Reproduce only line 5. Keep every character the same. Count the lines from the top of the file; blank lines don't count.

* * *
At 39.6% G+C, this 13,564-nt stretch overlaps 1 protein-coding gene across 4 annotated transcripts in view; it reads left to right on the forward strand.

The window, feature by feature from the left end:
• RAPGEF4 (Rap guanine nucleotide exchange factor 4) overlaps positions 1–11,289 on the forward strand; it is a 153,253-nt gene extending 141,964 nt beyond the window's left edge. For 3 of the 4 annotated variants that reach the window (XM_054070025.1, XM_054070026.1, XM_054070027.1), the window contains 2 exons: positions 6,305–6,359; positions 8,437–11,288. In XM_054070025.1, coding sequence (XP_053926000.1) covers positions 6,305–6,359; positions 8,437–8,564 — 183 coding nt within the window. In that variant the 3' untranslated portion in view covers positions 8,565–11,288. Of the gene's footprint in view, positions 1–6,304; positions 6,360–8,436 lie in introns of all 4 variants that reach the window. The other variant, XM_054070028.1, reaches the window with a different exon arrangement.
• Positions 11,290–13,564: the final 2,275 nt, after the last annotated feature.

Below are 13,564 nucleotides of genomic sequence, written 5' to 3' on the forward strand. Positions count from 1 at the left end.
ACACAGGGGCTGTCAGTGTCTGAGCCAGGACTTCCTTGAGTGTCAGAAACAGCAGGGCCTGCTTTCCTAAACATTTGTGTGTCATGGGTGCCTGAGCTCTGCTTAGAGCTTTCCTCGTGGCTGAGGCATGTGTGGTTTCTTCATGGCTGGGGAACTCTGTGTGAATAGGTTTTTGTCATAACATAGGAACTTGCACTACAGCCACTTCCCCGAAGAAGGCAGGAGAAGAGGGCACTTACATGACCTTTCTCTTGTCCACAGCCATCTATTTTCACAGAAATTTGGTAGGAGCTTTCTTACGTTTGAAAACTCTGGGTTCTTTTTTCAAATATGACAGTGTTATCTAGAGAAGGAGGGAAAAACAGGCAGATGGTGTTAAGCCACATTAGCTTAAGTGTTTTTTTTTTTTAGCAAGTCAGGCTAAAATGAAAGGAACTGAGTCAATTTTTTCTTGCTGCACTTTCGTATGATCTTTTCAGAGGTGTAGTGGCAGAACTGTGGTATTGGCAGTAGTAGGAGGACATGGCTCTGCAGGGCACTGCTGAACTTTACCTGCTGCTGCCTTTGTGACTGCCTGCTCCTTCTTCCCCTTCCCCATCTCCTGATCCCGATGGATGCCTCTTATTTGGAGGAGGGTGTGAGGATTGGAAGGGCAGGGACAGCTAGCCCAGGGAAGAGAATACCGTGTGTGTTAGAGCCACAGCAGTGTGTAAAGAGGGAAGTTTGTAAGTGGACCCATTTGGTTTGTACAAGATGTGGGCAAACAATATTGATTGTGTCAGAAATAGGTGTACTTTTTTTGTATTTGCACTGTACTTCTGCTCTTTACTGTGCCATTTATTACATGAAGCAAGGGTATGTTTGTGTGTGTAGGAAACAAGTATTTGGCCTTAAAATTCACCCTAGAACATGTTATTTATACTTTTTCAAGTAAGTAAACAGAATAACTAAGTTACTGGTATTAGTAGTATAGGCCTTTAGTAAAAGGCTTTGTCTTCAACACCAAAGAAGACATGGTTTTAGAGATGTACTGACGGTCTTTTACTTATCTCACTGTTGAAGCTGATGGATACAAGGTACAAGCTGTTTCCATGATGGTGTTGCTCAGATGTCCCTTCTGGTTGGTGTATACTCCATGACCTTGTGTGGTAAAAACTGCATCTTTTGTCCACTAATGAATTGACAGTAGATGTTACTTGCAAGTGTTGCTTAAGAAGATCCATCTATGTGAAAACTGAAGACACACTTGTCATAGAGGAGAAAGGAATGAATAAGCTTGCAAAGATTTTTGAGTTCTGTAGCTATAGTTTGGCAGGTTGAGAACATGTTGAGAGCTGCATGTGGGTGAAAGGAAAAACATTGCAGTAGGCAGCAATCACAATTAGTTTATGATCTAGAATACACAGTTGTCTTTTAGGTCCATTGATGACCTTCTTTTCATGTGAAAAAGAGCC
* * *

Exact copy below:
Below are 13,564 nucleotides of genomic sequence, written 5' to 3' on the forward strand. Positions count from 1 at the left end.